November 6, 2019

Well, this is kind of awkward.

President Trump sent a letter to newly elected Ukrainian President Volodymyr Zelensky on May 29 inviting him to the White House at "a mutually convenient time" and promising that America's "support for Ukraine's sovereignty and territorial integrity is unwavering," according to a copy of the letter posted by The Daily Beast. Thanks to a whistleblower and a subsequent parade of U.S. officials, we now know Trump's support for Ukraine was very much wavering and the White House visit was only "convenient" for Trump after Zelensky publicly committed to investigate Trump's domestic political rivals.

Six days before Trump signed the letter assuring Zelensky that "the United States and Ukraine are steadfast partners," Trump was grousing to his ad hoc Ukraine team that the government in Kyiv was "horrible, corrupt people" out to "take me down," The Washington Post reported. Ukraine isn't even a "real country," just part of Russia, he reportedly told his Ukraine envoy Kurt Volker.

Ukrainian officials made it known to their U.S. counterparts that securing a White House visit is "a key foreign policy goal for the Ukrainian president," The Daily Beast notes. "Ukraine relies on support from the U.S. to resist Russian aggression and is warring with Russian-backed separatists who have occupied territory in the eastern part of the country." But Trump's letter was just a tease. And six weeks afterward, he froze military aid to Ukraine.

Acting White House Chief of Staff Mick Mulvaney said at his October press conference that the letter to Zelensky was just a "courtesy." Requests from a foreign leader to visit the White House are commonplace, "and we try to be courteous and say yes," he said, but with Ukraine, "I don't remember a serious conversation about setting up an actual meeting. There were no dates discussed." Zelensky is still waiting. Peter Weber

1:28 a.m.

Ty Stephenson found that the best way to explore his hometown was by using his own two feet.

Stephenson, a 19-year-old college student, lives in Blacksburg, Virginia. Last July, he became inspired by a man who ran on every public street in San Francisco, and decided to do the same in Blacksburg. Stephenson picked up a map from the city, and found that there were 492 roads he could run. Late last summer, he hit the pavement, first running streets near his parents' house before moving on to other parts of town.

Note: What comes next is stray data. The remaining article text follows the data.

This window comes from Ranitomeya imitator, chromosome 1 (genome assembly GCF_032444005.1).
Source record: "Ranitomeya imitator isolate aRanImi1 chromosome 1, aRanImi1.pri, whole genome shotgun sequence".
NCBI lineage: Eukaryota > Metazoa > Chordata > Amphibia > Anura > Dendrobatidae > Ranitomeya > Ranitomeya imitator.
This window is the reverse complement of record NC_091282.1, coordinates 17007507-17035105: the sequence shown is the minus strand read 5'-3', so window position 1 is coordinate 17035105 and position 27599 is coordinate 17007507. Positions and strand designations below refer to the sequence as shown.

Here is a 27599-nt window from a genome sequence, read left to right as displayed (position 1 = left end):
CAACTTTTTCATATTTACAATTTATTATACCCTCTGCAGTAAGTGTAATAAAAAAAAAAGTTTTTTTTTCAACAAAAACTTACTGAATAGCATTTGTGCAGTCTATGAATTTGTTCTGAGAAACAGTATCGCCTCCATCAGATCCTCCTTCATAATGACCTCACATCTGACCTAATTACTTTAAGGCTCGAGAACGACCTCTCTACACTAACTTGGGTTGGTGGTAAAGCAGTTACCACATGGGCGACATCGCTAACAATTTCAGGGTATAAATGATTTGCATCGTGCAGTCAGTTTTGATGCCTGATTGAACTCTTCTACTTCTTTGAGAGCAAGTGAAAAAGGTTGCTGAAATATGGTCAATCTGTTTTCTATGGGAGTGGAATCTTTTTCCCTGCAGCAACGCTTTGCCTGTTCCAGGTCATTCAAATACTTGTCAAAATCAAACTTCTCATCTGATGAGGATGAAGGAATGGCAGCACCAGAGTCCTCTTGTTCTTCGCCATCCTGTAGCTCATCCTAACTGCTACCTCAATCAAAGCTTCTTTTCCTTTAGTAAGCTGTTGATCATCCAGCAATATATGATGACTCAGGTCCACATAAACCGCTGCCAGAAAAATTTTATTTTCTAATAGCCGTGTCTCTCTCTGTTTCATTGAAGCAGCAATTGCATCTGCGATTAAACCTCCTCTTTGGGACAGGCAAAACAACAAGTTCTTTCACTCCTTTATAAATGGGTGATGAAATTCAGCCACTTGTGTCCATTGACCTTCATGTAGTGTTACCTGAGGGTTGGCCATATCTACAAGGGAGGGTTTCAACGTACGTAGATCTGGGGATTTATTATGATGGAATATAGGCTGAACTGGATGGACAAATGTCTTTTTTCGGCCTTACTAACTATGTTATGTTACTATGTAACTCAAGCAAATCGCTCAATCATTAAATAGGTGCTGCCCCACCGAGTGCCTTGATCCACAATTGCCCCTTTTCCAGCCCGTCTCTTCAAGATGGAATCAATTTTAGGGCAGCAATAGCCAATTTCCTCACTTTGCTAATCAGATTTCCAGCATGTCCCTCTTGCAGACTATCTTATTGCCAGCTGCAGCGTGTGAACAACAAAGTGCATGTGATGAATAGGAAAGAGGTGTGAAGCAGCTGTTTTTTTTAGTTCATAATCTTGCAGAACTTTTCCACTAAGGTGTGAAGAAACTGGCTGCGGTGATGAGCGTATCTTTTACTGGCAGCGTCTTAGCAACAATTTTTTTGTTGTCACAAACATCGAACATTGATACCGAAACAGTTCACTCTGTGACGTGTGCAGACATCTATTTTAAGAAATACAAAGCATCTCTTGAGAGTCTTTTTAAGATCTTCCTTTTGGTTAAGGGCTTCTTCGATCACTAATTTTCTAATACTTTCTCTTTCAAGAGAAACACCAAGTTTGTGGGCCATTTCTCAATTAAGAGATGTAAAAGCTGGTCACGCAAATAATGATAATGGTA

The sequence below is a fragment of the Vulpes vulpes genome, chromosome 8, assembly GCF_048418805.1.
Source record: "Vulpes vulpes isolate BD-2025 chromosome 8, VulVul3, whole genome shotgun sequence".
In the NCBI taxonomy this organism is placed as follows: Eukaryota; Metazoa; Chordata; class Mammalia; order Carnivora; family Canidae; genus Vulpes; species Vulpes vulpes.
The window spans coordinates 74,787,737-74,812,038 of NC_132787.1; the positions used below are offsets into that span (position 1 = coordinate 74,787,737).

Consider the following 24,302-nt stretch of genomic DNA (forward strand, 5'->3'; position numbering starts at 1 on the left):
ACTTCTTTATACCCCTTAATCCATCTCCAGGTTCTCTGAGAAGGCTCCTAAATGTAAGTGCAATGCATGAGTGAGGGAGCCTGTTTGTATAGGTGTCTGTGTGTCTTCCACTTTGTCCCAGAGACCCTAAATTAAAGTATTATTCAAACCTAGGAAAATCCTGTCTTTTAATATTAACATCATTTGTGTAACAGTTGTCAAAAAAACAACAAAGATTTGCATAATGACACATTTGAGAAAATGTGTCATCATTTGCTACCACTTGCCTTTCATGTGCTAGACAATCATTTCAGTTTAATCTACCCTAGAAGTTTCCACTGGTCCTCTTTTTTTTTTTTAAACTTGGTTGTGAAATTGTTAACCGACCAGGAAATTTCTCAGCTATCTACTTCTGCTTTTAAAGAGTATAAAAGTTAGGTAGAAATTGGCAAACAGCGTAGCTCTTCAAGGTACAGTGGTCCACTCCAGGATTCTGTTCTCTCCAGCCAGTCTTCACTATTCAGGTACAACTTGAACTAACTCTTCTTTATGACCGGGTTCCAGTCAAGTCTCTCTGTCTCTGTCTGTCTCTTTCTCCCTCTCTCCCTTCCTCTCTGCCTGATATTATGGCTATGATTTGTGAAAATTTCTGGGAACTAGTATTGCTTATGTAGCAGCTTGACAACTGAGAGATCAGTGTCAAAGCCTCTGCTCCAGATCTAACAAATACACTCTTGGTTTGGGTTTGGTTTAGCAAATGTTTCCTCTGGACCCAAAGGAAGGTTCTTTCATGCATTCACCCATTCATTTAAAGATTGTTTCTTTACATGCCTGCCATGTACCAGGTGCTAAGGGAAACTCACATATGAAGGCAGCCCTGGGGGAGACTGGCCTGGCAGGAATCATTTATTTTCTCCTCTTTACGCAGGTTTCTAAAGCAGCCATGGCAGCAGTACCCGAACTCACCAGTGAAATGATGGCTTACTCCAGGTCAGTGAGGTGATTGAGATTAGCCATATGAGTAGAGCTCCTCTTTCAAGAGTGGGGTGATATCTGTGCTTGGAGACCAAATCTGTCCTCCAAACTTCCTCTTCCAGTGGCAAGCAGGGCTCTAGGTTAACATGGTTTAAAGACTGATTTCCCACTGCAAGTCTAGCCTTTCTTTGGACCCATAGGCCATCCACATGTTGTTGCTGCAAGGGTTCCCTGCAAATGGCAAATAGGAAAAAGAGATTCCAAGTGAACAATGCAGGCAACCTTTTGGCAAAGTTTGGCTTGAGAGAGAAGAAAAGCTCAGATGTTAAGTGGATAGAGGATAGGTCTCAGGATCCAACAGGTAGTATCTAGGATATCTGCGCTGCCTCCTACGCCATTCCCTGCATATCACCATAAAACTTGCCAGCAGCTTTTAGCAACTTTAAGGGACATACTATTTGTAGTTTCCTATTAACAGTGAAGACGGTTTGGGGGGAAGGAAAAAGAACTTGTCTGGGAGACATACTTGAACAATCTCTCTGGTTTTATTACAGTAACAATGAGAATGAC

He has always loved exploring and being outside, and was in no rush to check off every street — Stephenson told The Roanoke Times he won't live in Blacksburg forever, and wanted to savor his runs. He discovered beautiful views at the top of hills and a meadow that he never knew existed. Sometimes he was joined by friends, and at the end of the every run, he would grab a yellow highlighter and mark the streets on his map.

On May 17, Stephenson finished his quest, after going on 60 runs and covering 314 miles. He learned that adventure can be found in your own backyard, no passport necessary. "I just think life's too short to wait for those places that are exotic or something when we have so many cool places so close to us," he told The Roanoke Times. Catherine Garcia

12:16 a.m.

At least two police officers were injured on Monday night in Buffalo, New York, after an SUV barreled into a group of law enforcement officers at a George Floyd protest.

Video shot at the protest shows officers tackling a man who was being interviewed by someone with a television camera, and others using their batons to hit demonstrators, The Associated Press reports. Gunfire is then heard in the background, and an SUV is shown plowing into the officers before speeding off. The protesters were told to leave the area, and tear gas was fired into the crowd.

Both officers have been hospitalized and are in stable condition. Erie County Executive Mark Poloncarz tweeted that the SUV driver and passengers are believed to be in police custody. Buffalo Police spokesman Michael DeGeorge told AP two people were shot during the protest and are receiving treatment; it is unclear if they were involved in an officer-related shooting. Catherine Garcia

June 1, 2020

President Trump had federal military and law enforcement use tear gas and other nonlethal force to clear peaceful protesters from Lafayette Square on Monday evening so he could pose in front of St. John's Church with a Bible in his hand. Why would he do that? In part because he "was angered by coverage depicting him holed up in an underground bunker," CNN reports. "He told aides on Monday he wanted to be seen outside the White House gates, according to a person familiar with the matter." Maggie Haberman at The New York Times said her sources were telling her the same thing.

"Trump and his family were rushed to an underground bunker on the White House complex as protests raged outside the building on Friday evening," CNN says. "Trump wasn't seen on Sunday and spent most of Monday behind closed doors — leading to concern even from his allies that he was absent at a moment of national crisis."

CNN's Kaitlan Collins said the photo op appeared to be very last minute and reiterated that the excursion "was driven in part by that he was upset by coverage of the fact that he had been rushed to the underground bunker on Friday night." "Oh, my God," Anderson Cooper said, shaking his head. "Wow." "That is what sources are saying, Anderson," Collins responded. "We are in trouble," Cooper said. "He wanted to be seen outside the gates," Collins explained.. "Of course he did," Cooper sighed.